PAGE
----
Tidy your way to a blissful bedroom Japanese-style

When did you last have a good clear out? Japanese Organising Consultant Marie Kondo and her international best-selling book, 'The Magic of Decluttering' will teach you to be ruthless about it. It promises a happier and healthier life to anyone brave enough to let go and surround themselves with only the things that bring them joy. 

Her 'KonMarie' method of tidying is unconventional to say the least. She encourages you to treat your belongings as people - to look after them, so that they can take care of you. But bear with it. Follow her advice to touch everything you own, while asking yourself whether it genuinely brings you joy. Hang onto it if it does (and give it a new home where you can see it), bin if it doesn’t. Simple. 

Two million people have bought Kondo's declutter bible, determined to ditch their unwanted belongings in pursuit of bliss. But you don't have to. Although she recommends tackling your entire home at once, we want to help you focus on bringing calm to your bedroom for better sleep.

‘Do not even think of putting your things away until you have finished the process of discarding’ – Marie Kondo.

Tackle your wardrobe first

According to Kondo, we don’t have emotional connections to our clothes, so it's easier declutter your wardrobe first. But your clothes have feelings. And stuffing them on hangers makes them sad.

You're to gather every outfit you own and dump it on the floor, ready for sorting. Bin off colour-shirts, and anything ill-fitting or past its prime. Thank each item for its service as you pack your charity bags. Kondo believes that your clothes will be happier if you folded them into horizontal rows in your drawers. So sort your socks into colour order and enjoy her instructional video below! It’s certainly a fabulous space saving technique for your under bed storage.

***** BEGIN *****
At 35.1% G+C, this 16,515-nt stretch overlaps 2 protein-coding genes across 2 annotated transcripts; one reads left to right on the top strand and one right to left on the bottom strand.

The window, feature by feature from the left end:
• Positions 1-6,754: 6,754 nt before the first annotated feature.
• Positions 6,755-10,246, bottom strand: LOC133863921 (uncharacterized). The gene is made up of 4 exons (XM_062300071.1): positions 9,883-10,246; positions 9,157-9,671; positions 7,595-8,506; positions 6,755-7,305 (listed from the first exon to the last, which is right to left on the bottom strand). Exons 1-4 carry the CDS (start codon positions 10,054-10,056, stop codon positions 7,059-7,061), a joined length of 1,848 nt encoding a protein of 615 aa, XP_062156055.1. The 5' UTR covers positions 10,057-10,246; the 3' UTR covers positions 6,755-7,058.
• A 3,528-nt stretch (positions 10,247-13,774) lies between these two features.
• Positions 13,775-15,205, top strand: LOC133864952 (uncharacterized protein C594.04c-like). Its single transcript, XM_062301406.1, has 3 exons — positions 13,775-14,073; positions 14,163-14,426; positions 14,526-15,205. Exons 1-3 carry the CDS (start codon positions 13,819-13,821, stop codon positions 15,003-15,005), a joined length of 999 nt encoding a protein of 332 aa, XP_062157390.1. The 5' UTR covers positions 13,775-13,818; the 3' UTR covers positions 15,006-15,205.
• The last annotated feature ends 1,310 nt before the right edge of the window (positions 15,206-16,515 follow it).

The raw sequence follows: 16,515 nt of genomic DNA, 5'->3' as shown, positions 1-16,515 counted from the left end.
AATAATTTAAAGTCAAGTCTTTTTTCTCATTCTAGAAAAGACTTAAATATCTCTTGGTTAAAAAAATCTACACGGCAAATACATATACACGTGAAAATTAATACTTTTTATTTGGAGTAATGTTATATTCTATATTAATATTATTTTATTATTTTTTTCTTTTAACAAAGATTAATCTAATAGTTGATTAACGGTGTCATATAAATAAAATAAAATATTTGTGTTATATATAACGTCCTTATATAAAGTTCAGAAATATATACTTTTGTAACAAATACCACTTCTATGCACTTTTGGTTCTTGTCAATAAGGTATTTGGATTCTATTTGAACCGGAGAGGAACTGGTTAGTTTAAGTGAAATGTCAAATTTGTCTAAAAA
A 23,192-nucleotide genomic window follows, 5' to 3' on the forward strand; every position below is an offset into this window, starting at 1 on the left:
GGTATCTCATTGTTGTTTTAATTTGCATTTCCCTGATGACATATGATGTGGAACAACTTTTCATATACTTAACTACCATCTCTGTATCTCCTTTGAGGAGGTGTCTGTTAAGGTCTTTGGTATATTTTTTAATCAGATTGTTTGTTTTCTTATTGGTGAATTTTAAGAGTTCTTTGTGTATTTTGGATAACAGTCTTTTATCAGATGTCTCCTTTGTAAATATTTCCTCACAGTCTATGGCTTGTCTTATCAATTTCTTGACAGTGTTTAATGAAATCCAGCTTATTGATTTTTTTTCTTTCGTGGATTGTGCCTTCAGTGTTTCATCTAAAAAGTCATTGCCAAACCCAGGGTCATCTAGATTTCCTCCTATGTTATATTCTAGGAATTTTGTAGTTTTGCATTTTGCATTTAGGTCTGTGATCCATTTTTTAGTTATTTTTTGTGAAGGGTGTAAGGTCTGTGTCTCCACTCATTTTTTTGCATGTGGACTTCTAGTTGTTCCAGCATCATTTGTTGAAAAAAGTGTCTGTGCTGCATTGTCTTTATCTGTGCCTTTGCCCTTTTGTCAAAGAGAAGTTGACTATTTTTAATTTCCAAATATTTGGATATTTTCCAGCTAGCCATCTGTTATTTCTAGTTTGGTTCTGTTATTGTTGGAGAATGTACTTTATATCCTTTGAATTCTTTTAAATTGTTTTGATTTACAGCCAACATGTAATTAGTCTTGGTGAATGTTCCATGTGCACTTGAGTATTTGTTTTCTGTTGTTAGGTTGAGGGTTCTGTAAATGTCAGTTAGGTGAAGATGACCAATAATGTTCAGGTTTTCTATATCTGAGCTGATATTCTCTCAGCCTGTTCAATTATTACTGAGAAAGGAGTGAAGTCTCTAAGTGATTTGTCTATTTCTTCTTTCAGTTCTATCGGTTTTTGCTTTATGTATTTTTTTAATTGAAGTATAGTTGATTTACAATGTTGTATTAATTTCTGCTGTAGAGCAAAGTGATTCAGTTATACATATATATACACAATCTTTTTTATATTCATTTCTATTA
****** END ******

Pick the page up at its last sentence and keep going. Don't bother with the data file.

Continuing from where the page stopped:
“Depending on thickness, you can fit 20 to 40 pieces of folded clothing in the same amount of space required to hand 10” – Marie Kondo

Then your books

Time and again, we've told you the well-being benefits of reading bedtime stories. Especially if it keeps you away from your phone's blue glare! But Kondo wants you to drastically reduce the number of books in your home - including your bedroom. So when you've read the final page, it's time to get rid - unless seeing it on your shelf brings you joy. Yes, the same rule even applies to her book, 'The Magic of Decluttering'. 

File away papers

Whether your bedroom doubles up as an office or not, you'll likely have papers in there - everything from bills to school reports and shopping lists. Surprise surprise, Kondo has a vendetta against these too. They don't bring joy, so ditch every scrap you can. (We recommend shredding your personal stuff.) File them neatly. Never pile them high. Piles are untidy and stress-causing.

And then the rest 

Now it's time for the nitty-gritty. Kondo loves organising small items into Tupperware or boxes of all shapes and sizes. So after decluttering your bedroom dressing table, tidy your jewellery into one.  If you have too many products in your en-suite, only keep your favourites. Whip them down and store them out of sight in, you've guessed, another box. 

Until you have to face your sentimental belongings 

Now everything else is done, dusted and stored away again, it doesn't matter if you slow down and reminisce. Be brutal and throw away any and everything which doesn't bring you joy. If your little one has outgrown their toys or teddies, Kondo says to take a breath and get rid. Remember, you're doing this to create a blissful home...

Can't stomach it? 

Kondo says, "I think most people will be successful in their homes with my method, but maybe it's not for everybody". Here at Bed Guru, we strongly agree with tidying for happiness and mental well-being. In cleaning for a calm and relaxing bedroom for a better night's sleep.

But contrary to 'The Magic of Decluttering', we recommend space saving storage beds to achieve it. They give you the best of both worlds – an uncluttered space, and somewhere to vertically stack your guilty treasures. 

 Video Source: New York Magazine